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City lawyers are just like people selling fruit on a market stall

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Ahead of our student careers event in London on Tuesday, Phil Sanderson, co-chair of the global private equity transactions group at Ropes & Gray, gives his own take on commercial awareness

Phil Sanderson

If you’ve got as far as the Legal Cheek Careers section, you’ve probably encountered the concept of ‘commercial awareness’ once or twice before. But what you think it means is probably wrong.

“There are two distinct ways of looking at commercial awareness,” says private equity heavyweight Phil Sanderson. Most wannabe commercial lawyers have an understanding of the first sense: being alert to the business context you’re operating in and trying to give the client solutions that work in the real world, rather than an academic legal answer. There’s another perspective, though: how the law firm you’re applying to join makes its money.

“Commercial awareness, in terms of how it’s tested by law firms, is also about understanding that you are yourself a business,” Sanderson says. “That may seem blindingly obvious but to a lot of people it really isn’t, actually.” Students and junior lawyers are particularly prone to forgetting that the output of a law firm is a means to an end — turning a profit — but even partners sometimes “obsess about the importance of being an amazing lawyer” to the exclusion of that bigger picture.

“We are just like people selling fruit on a market stall”, Sanderson emphasises, despite being co-chair of a global private equity group. “We’re not being judged just on the quality of our fruit or how many of those fruits we sell. We’re being judged on how much you’re able to sell them for and whether you’re therefore making a profit”.

In a previous interview, Sanderson took Legal Cheek through his career journey, from Nottingham High School to Ropes & Gray via Durham University and Travers Smith. It’s a tale of impressive dedication and unshakeable focus — but even he wasn’t all that commercially savvy at 21. So how do you ingest that vital vitamin C?

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“The main way you learn it is by listening,” Sanderson advises. “If you’re trying to persuade somebody else of something — it could be to buy a car from you, or to vote for you as their MP — how often when you’re in that sort of scenario would you just spend the whole time talking about yourself? Commercial awareness is all about understanding that you’ve got to spend 90% of the time listening to the other person rather than selling yourself. You listen to really understand their commercial position.”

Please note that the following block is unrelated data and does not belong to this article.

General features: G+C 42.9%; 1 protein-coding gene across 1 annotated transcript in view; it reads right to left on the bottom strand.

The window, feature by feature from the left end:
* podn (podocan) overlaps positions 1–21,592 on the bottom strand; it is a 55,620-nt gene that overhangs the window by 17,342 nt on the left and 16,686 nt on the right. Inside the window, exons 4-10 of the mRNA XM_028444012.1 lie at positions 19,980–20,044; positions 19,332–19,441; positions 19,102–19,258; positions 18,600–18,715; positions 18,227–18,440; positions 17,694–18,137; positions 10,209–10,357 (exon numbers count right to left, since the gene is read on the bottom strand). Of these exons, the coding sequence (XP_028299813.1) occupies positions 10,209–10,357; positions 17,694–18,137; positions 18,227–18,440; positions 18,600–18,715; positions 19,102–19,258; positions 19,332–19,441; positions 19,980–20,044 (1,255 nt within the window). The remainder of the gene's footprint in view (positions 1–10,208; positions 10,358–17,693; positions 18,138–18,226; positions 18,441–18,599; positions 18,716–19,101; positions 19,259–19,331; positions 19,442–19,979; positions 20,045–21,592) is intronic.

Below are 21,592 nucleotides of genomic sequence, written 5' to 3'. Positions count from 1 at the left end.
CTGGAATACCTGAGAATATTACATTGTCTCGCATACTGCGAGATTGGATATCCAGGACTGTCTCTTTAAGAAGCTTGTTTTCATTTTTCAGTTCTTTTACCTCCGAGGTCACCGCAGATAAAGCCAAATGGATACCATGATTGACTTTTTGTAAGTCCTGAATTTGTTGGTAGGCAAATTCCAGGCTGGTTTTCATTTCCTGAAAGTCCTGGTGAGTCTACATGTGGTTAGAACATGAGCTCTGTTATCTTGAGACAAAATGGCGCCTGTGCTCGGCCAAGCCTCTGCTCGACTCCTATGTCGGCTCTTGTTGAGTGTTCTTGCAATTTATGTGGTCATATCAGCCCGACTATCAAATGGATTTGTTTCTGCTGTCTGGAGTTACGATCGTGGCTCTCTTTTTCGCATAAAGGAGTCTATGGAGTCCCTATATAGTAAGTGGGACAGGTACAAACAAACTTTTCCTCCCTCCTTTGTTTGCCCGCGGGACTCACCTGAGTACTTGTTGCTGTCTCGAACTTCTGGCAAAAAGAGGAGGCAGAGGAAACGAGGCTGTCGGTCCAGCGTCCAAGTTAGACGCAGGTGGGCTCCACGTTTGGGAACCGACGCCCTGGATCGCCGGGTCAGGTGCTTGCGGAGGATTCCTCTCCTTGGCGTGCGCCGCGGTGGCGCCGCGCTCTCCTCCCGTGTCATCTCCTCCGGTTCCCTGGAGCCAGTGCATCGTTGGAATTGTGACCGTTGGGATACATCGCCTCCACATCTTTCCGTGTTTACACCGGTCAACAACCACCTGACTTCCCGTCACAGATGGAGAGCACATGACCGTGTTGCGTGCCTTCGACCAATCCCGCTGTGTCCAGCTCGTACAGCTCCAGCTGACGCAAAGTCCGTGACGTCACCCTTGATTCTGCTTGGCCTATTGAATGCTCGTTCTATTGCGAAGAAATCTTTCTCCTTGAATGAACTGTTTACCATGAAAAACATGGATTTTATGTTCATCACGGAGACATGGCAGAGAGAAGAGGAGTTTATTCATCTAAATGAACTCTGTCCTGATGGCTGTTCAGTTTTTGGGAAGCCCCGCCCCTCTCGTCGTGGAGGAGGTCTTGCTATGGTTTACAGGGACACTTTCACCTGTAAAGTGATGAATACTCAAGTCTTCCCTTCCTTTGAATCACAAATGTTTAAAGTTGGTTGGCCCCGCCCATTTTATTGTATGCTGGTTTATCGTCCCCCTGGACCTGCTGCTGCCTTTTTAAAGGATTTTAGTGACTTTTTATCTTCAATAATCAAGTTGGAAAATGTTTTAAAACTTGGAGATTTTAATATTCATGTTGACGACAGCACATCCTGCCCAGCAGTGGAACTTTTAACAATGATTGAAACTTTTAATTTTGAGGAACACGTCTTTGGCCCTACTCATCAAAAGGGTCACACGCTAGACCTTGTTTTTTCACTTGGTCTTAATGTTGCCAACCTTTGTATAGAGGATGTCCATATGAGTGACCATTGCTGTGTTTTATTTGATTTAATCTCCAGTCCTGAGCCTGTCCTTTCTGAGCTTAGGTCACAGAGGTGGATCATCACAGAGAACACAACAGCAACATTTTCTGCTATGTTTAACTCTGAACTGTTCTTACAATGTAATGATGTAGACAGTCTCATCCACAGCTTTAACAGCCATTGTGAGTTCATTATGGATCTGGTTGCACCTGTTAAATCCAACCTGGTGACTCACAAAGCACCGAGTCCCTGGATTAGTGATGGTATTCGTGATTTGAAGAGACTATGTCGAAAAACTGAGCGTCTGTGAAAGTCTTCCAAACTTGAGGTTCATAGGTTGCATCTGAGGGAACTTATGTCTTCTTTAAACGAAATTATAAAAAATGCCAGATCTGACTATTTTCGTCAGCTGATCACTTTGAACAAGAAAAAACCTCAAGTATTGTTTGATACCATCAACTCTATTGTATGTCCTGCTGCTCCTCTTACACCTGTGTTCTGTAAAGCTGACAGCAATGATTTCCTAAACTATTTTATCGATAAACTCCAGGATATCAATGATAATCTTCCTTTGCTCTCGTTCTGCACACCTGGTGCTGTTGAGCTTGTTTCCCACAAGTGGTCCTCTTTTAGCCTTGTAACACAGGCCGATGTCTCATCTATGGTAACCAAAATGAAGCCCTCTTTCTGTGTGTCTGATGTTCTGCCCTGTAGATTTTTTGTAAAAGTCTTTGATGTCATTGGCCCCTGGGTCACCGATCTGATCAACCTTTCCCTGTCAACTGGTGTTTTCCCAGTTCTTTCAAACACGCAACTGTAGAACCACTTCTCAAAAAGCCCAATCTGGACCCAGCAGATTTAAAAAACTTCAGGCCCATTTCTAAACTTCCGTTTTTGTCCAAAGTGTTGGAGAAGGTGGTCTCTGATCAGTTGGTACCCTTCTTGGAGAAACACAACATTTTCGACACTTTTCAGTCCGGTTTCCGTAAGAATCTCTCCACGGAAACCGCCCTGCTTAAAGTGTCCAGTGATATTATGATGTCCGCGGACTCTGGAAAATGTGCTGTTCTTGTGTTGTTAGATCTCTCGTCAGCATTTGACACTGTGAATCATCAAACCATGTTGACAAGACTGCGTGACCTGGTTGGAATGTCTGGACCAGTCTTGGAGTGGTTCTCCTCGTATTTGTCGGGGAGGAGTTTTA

It’s a lesson Sanderson himself is happy to admit he’s learned the hard way. Partners have to go out and pitch for new business, and pitches that fail can often be put down to becoming “over-excited in the selling” rather than taking a close enough interest in the client.

It sounds, Legal Cheek suggests, as though being a good commercial lawyer demands bags of empathy? “Completely,” the Ropes & Gray man agrees. “I think the best commercial lawyers have deep empathy”. It can be hard for lawyers, he jokes, who are more often stereotyped as geeky or tough. But in fact, it’s better to “focus on really building your empathy and understanding — then you’ll succeed, without question”.

Sanderson is gearing up to speak on a pretty tasty panel for ‘Commercial Awareness Question Time’ in London next week (Tuesday 19 November). Students attending may be surprised at his take on some of the big commercial awareness issues of the day — such as lawtech.

“Technology has been completely transformational since I started 28 years ago — and yet, if you look at the league tables for the best firms then and the best firms now, they’re pretty much the same,” Sanderson points out. He cautions students against becoming “tech zealots” — very few practising lawyers are genuinely across all aspects of lawtech.

One thing there’s no escaping, for those keen to highlight their market smarts, is the B-word. “All the numbers coming from most businesses at the moment are below budget,” he says. “If you imagine being a business [operating] in the UK and Europe at the moment, instead of doing lots of clever things to build your business and create growth, you’re talking about Brexit.” The continuing uncertainty is seeing companies delay investment decisions, as well as dampening consumer confidence.

For those lucky enough to have bagged a spot on the Question Time audience — already bunged to the rafters — Sanderson may also have some pearls of wisdom on what he calls “internationalisation”. As a partner in the London office of a US firm, he’s well placed to comment on the glut of global outfits trying to muscle in at the expense of domestic competitors. The growth of American megafirms in the City is a topic those on the training contract circuit are well advised to mug up on: while you can’t become an expert on it overnight, it’s handy to have some sort of view on the matter in your back pocket. Whether you say it’s a good or a bad thing, Sanderson jokes, might depend if you’re interviewing with a US firm or a British one — commercial awareness right there.

Phil Sanderson will be speaking alongside lawyers from Bryan Cave Leighton Paisner, Gowling WLG and Squire Patton Boggs, as well as a legal education expert from BARBRI, at our ‘Commercial Awareness Question Time’ event in London on Tuesday 19 November. This event is now fully booked, however you can still apply to be added to the waiting list.

Find out more about work placements and training contracts at Ropes & Gray

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